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AIM

10/12/17

2

−1−4

Airport Lighting Aids

b. Precision Approach Path Indicator (PAPI).

The precision approach path indicator (PAPI) uses
light units similar to the VASI but are installed in a
single row of either two or four light units. These
lights are visible from about 5 miles during the day
and up to 20 miles at night. The visual glide path of
the PAPI typically provides safe obstruction
clearance within plus or minus 10 degrees of the
extended runway centerline and to 3.4 NM from the
runway threshold. Descent, using the PAPI, should
not be initiated until the aircraft is visually aligned

with the runway. The row of light units is normally
installed on the left side of the runway and the glide
path indications are as depicted. Lateral course
guidance is provided by the runway or runway lights.
In certain circumstances, the safe obstruction
clearance area may be reduced by narrowing the
beam width or shortening the usable distance due to
local limitations, or the PAPI may be offset from the
extended runway centerline. This will be noted in the
Chart Supplement U.S. and/or applicable NOTAMs.
(See FIG 2

−1−5.)

FIG 2

−1−5

Precision Approach Path Indicator (PAPI)

Slightly High

(3.2 Degrees)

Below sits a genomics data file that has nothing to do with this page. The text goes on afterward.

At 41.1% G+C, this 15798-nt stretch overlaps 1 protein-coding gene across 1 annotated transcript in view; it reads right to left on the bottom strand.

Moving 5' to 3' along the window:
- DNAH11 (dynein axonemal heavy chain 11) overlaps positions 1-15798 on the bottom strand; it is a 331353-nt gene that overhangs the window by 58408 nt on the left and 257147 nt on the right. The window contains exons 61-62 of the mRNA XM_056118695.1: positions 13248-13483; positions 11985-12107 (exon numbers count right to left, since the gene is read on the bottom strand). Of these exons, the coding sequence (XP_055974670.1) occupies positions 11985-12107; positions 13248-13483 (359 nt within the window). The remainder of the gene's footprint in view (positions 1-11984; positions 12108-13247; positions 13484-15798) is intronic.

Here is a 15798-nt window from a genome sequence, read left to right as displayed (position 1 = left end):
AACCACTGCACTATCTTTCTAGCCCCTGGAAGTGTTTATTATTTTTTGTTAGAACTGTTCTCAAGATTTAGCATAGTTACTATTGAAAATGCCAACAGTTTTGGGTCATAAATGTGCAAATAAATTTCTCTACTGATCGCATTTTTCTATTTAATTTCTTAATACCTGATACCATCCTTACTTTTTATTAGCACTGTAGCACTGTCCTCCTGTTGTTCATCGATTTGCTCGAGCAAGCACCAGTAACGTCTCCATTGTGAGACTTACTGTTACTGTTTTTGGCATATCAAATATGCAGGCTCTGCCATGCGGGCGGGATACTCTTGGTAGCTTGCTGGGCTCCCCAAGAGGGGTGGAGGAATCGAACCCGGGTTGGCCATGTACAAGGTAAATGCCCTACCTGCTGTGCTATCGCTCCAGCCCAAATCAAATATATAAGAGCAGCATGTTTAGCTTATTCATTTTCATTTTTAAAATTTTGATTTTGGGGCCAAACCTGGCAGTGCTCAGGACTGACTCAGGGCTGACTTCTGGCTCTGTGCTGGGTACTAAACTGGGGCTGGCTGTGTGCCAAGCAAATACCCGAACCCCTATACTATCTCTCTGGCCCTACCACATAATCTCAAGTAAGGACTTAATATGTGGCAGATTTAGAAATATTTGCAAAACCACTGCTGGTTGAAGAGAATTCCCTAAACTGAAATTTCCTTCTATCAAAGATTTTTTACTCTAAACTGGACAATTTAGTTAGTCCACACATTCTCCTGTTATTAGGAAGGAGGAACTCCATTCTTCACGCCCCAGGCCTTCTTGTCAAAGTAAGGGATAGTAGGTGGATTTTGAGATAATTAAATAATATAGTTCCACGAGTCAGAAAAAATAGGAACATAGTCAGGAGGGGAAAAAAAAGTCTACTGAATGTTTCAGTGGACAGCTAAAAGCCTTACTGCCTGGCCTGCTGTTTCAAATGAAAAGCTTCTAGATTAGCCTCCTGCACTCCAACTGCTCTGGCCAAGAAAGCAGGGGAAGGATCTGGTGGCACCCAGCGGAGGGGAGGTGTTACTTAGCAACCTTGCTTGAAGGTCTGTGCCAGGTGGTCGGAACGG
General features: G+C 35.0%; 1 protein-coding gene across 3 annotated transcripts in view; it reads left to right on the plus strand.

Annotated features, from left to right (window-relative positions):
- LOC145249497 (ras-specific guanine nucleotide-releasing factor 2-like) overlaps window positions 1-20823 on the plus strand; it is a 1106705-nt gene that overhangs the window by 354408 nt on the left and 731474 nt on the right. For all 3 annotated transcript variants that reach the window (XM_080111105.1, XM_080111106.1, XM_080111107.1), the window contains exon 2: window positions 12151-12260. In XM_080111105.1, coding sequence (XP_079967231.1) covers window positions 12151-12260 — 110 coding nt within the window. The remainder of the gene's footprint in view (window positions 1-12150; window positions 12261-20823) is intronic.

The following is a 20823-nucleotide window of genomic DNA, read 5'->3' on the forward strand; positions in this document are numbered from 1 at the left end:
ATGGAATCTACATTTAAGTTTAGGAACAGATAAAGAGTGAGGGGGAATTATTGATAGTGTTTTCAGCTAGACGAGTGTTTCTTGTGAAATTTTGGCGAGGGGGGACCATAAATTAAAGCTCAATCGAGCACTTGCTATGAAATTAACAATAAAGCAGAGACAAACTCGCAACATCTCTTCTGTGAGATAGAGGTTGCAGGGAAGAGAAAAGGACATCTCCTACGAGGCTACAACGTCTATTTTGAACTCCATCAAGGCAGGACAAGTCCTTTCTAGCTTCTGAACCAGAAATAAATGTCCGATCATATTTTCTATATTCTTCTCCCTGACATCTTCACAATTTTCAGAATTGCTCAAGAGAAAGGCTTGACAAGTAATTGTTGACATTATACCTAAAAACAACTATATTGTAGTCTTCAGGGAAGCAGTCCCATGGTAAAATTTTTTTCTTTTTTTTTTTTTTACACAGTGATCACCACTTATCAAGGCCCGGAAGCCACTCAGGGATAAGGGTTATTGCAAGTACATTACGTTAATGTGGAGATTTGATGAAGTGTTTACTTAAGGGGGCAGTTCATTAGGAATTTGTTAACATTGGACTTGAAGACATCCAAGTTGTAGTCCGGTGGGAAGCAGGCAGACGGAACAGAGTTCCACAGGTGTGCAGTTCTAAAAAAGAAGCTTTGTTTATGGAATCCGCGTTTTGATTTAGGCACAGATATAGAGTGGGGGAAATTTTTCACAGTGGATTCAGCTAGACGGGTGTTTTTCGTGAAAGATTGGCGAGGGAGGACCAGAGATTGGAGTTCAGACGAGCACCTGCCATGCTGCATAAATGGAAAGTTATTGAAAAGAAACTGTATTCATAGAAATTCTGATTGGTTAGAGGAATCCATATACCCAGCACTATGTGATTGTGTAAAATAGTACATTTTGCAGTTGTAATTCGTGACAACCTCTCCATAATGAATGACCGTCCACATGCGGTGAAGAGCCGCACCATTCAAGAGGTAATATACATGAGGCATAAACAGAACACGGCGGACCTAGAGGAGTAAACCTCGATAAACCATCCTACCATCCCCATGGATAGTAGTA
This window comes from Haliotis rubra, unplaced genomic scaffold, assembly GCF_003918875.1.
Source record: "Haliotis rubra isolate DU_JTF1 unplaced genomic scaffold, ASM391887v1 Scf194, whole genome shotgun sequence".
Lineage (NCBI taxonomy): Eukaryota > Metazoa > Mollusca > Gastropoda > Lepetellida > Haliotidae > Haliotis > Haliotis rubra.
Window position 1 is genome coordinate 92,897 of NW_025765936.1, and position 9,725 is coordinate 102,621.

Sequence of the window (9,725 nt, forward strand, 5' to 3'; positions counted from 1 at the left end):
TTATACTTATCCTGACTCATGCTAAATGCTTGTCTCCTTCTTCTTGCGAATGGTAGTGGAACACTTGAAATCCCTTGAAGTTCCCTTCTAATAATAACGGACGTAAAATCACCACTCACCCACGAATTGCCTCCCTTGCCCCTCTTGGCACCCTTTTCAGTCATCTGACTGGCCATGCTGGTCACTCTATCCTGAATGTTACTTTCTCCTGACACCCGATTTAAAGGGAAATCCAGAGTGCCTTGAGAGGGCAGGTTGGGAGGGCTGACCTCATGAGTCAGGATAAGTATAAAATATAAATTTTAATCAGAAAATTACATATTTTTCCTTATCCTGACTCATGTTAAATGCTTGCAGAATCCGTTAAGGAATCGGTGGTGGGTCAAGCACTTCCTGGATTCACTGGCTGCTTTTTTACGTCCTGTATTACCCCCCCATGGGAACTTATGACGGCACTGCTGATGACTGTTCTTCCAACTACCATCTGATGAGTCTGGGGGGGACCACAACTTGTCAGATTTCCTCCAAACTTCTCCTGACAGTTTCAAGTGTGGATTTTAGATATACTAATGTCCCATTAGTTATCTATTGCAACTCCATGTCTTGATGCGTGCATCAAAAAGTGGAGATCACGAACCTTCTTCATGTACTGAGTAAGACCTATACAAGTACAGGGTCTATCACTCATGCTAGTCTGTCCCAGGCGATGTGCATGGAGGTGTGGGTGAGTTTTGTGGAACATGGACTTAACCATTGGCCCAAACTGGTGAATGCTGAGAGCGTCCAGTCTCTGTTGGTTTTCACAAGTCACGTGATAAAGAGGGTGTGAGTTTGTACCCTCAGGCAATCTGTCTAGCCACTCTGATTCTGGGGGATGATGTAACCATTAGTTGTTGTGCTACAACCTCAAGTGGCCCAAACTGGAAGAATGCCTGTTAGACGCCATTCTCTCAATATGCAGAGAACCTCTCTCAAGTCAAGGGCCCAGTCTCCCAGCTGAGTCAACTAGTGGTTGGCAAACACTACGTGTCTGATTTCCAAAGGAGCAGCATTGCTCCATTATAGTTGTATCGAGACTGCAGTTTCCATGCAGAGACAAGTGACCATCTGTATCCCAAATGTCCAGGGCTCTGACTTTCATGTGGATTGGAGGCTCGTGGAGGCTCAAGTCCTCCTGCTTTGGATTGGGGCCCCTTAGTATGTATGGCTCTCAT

White

Red

High

(More Than

3,5 Degrees)

On Glide Path

(3 Degrees)

Slightly Low

(2.8 Degrees)

Low

(Less Than

2.5 Degrees)

c. Tri

−color Systems. Tri−color visual approach

slope indicators normally consist of a single light unit
projecting a three

−color visual approach path into the

final approach area of the runway upon which the
indicator is installed. The below glide path indication
is red, the above glide path indication is amber, and

the on glide path indication is green. These types of
indicators have a useful range of approximately
one

−half to one mile during the day and up to

five miles at night depending upon the visibility
conditions. (See FIG 2

−1−6.)

FIG 2

−1−6

Tri

−Color Visual Approach Slope Indicator

Amber

Above Glide Path

On Glide Path

Below Glide Path

Amber

Green

Red

NOTE

1. Since the tri

−color VASI consists of a single light source which could possibly be confused with other light sources, pilots

should exercise care to properly locate and identify the light signal.